Complex Strategy Drives The Fabulous Fear Machine

The Fabulous Fear Machine Preview

Forget optimism, kids. We live in a world dominated by any number of fears. Climate change, bioterror, out of control AI — these are just a few of the little imps hiding under the comfy bed of civilization. Worse yet, there are any number of people and organizations happy to exploit fear for their own power. That’s the elevator pitch for The Fabulous Fear Machine, a new strategy game from developer Fictiorama Studios.

Probably the first thing you’ll notice about The Fabulous Fear Machine is its comic-book art style. Everything looks ripped from the pages of a colorful — albeit gloom and doom-focused — comic. The actual game “board” is represented by a stylized tabletop map made of cardboard. The two approaches work, though I wonder why the map wasn’t just comic-book consistent. No matter.

While we’re talking about aesthetics, the preview is really bare bones in the audio department. For instance, the tutorial featured no sound at all. No music, no voiceovers, no audio effects for the cards being played. This could have been a glitch, because bugs abounded, including a game-crasher that forced me to replay the requisite tutorial twice. It’s clear that this machine still needs some grease and wrenching.

Wheels Within Wheels

All that aside, the core of The Fabulous Fear Machine is not dependent on graphics or art. It’s a narrative-driven single-player strategy game, with a strong emphasis on horror and fear. The scary stuff isn’t personal though, but societal and global.

Although its tutorial does a pretty awful job of sailing players across a sea of jargon and mechanics, the premise is sort of simple. You are a fearmonger, trying to terrorize the population more effectively than other masters of the scary. Blend together a little Sid Meier’s Civilization, Risk, and your favorite deck builder: that’s The Fabulous Fear Machine.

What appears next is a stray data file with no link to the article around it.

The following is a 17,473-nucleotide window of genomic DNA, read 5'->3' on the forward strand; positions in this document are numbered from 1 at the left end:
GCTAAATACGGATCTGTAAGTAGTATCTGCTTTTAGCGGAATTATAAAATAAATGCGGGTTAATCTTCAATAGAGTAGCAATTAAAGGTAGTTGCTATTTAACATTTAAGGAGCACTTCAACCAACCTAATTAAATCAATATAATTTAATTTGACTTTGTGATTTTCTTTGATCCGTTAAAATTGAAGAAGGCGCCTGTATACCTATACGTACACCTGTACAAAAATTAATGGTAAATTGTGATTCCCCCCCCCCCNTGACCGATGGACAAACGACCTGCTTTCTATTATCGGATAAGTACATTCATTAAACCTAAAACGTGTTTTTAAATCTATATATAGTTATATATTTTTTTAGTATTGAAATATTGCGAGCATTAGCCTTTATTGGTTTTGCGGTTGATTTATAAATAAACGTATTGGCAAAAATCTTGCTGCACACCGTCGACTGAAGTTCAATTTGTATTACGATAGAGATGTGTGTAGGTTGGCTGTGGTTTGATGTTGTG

You start with a country, some fictional and some real-world. You place an agent in the capitol, and pick a Terror that you’d like to inflict your population with. These are all mental/emotional fears. So, you want the people to be immobilized by fear of a climate crisis; you’re not actually causing a climate catastrophe. The Terrors are your basic bread-and-butter existential nightmares like the fear of death or a biblical plague. Some “messages” (the game’s equivalent of quests) require the spread of a specific terror.

As the angst spreads you earn Oleum (in real life a highly corrosive acid), which is kind of a cross between a currency and action points in an RPG. Your agent in a country or city is just a pawn. The end goal is to create a region-wide Legend and cause the most mental anguish.

Fearful Nesting Dolls

The above description only hints at the game’s systems, subsystems, and jargon. While I enjoyed the game’s comic art, the Fabulous Fear Machine’s vague and very similar sounding terms for actions and mechanics are both confusing and pretty poorly explained. The challenge of any complex strategy game is introducing its concepts in a slow, methodical and entertaining way. Between now and launch in 2024, this needs to be a goal.

I would never suggest that a creator of games, fiction, or any other media shy away from any subject matter that interests them. The world needs serious, challenging,  and lighthearted entertainment and every shade in between. There’s a dark comic sensibility to the Fabulous Fear Machine that I totally get, and which the developers unapologetically embrace. There’s some silliness, and nothing’s taken too seriously. Some might say that a game in which the goal is to spread misery and emotional anguish — comic exaggeration or not — is just a little too close to the real world. But, to paraphrase the theme song from MST3K, “relax, it’s just a game.”

***Preview code provided by the developer***